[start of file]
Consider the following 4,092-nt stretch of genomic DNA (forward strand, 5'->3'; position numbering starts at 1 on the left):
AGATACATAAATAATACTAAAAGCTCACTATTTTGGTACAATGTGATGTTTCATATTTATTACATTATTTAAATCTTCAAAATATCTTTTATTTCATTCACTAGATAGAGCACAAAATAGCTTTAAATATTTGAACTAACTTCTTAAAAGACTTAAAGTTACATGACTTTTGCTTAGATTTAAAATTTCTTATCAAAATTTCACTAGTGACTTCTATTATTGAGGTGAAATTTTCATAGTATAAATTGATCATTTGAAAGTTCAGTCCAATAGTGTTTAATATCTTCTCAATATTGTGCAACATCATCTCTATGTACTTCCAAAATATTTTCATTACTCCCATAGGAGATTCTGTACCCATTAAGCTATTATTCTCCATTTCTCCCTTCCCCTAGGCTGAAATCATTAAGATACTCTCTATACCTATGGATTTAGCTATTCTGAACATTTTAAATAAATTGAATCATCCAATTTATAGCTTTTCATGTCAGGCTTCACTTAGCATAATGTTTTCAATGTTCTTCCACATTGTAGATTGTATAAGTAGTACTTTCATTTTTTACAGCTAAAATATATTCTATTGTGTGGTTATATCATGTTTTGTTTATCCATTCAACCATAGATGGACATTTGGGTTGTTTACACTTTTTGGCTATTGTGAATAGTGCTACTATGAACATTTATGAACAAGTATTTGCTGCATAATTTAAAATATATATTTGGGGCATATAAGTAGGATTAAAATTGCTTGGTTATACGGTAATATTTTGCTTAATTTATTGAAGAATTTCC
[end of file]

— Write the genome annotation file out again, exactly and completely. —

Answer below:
Consider the following 4,092-nt stretch of genomic DNA (forward strand, 5'->3'; position numbering starts at 1 on the left):
AGATACATAAATAATACTAAAAGCTCACTATTTTGGTACAATGTGATGTTTCATATTTATTACATTATTTAAATCTTCAAAATATCTTTTATTTCATTCACTAGATAGAGCACAAAATAGCTTTAAATATTTGAACTAACTTCTTAAAAGACTTAAAGTTACATGACTTTTGCTTAGATTTAAAATTTCTTATCAAAATTTCACTAGTGACTTCTATTATTGAGGTGAAATTTTCATAGTATAAATTGATCATTTGAAAGTTCAGTCCAATAGTGTTTAATATCTTCTCAATATTGTGCAACATCATCTCTATGTACTTCCAAAATATTTTCATTACTCCCATAGGAGATTCTGTACCCATTAAGCTATTATTCTCCATTTCTCCCTTCCCCTAGGCTGAAATCATTAAGATACTCTCTATACCTATGGATTTAGCTATTCTGAACATTTTAAATAAATTGAATCATCCAATTTATAGCTTTTCATGTCAGGCTTCACTTAGCATAATGTTTTCAATGTTCTTCCACATTGTAGATTGTATAAGTAGTACTTTCATTTTTTACAGCTAAAATATATTCTATTGTGTGGTTATATCATGTTTTGTTTATCCATTCAACCATAGATGGACATTTGGGTTGTTTACACTTTTTGGCTATTGTGAATAGTGCTACTATGAACATTTATGAACAAGTATTTGCTGCATAATTTAAAATATATATTTGGGGCATATAAGTAGGATTAAAATTGCTTGGTTATACGGTAATATTTTGCTTAATTTATTGAAGAATTTCC